CHARLOTTE, N.C. (CBS Local) — A North Carolina man says he’s outraged that he was charged more than $2,300 after he went to the emergency room for a cat scratch.
Shyam Patil of Charlotte said he was scratched by a cat outside his home in September. Since it drew blood, his doctor said he should to the ER to get a rabies shot just in case.READ MORE: Stimulus Check Update: Is A Fourth Relief Payment In Your Future?
While waiting at the ER, Patil said he googled the cost for rabies vaccinations and was stunned by the results. One article told a story similar to his where a woman was bitten by a cat and was billed more than $40,000.
He also said the nurses and doctors at the ER were unable to provide him a cost estimate.
Scared of what the bill could be, he walked out of the ER without the vaccination.
“Sometimes you feel that, you know what, it’s better to die if you have rabies then to incur this much debt,” Patil told CBS affiliate WBTV.
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UNEXPECTED COST: The man didn't even get the rabies vaccination that day, but if he did, the bill shows it would have been an extra $13,048 charged. https://t.co/5EMGJfmjUF
— WBTV News (@WBTV_News) November 20, 2019
Patil soon found out the cat was his neighbor’s pet and it was up to date on his rabies vaccinations.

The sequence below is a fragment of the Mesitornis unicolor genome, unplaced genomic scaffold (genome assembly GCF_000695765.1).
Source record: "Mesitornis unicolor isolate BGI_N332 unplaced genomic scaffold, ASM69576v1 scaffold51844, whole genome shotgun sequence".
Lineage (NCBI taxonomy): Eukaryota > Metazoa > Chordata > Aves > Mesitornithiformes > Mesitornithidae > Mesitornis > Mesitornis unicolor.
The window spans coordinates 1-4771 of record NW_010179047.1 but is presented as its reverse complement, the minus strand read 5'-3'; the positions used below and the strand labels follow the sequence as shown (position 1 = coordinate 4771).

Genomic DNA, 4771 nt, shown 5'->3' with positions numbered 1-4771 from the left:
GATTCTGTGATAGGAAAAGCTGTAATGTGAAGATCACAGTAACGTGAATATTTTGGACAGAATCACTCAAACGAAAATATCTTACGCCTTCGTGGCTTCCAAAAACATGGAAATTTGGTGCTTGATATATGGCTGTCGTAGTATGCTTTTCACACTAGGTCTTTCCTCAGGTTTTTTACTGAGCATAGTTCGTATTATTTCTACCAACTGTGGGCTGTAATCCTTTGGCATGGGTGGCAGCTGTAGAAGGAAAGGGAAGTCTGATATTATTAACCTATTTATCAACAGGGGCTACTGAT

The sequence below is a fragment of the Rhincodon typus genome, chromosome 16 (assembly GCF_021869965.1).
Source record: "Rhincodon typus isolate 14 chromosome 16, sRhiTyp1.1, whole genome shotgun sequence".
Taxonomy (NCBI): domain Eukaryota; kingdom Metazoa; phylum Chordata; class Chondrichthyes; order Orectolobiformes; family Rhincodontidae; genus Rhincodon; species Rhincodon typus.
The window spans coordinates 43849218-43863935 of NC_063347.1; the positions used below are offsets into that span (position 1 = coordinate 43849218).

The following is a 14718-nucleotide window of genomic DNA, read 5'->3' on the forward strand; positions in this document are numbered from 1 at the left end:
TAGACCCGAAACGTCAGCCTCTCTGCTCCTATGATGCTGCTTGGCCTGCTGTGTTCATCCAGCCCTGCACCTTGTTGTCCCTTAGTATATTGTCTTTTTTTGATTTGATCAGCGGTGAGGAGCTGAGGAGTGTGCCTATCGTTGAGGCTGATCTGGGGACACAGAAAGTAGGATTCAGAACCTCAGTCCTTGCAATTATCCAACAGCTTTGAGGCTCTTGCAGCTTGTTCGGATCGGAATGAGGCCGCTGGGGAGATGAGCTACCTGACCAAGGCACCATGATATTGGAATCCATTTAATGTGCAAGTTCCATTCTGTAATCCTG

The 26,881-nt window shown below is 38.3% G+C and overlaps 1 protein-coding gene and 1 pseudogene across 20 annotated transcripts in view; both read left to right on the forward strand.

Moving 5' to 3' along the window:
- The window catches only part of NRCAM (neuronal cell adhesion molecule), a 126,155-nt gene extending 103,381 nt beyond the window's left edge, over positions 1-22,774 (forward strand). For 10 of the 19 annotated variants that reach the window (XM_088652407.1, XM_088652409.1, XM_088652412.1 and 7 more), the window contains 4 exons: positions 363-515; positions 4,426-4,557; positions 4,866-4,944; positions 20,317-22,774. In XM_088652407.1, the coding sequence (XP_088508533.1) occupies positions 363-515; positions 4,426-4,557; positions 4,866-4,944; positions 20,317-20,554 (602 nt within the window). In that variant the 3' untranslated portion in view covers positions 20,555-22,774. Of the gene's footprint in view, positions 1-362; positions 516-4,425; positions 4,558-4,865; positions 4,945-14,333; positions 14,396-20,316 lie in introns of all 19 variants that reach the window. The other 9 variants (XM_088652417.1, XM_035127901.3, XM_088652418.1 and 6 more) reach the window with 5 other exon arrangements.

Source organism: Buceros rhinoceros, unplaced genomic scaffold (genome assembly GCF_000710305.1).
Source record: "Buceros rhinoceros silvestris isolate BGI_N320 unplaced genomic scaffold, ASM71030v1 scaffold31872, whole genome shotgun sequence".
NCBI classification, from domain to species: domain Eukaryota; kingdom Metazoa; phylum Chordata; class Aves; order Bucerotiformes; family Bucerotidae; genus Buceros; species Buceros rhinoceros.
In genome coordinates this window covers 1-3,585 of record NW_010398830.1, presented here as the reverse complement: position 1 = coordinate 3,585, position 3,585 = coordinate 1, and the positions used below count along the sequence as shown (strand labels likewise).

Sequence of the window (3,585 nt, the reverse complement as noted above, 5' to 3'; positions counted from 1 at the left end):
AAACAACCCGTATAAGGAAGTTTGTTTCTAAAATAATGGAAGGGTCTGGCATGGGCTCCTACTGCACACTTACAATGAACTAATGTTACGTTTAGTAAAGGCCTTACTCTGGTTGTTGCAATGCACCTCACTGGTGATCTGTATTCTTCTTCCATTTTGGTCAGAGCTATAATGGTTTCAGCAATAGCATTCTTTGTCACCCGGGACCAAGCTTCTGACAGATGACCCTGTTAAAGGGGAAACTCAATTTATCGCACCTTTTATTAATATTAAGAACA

But a few months later, he was billed $2,300 for a “level 3, emergency department visit.”
“I was like ‘I didn’t even take the shot. What is this bill for?'”
There were additional charges on the bill, including a tetanus shot update that was about to be due and an anti inflammatory pill he took there for the possible rabies exposure. Altogether, the the charges added up to a nearly $2,600.
And if Patil had gotten the rabies vaccination that day, the bill showed it would have cost another $13,048.
Patil said even with his insurance, he still owes a little more than $2,500 for the visit, due at the end of the month.
Atrium Health wouldn’t go into specifics about Patil’s case, citing confidentiality laws, but said some billing charges and do not reflect the actual price that patients would have to pay.MORE NEWS: American Families Plan: What's In It, And How Could It Put Money In Your Pocket?
“Patient out-of-pocket costs are often dependent on a number of factors, including co-pays and deductibles,” the company said in a statement.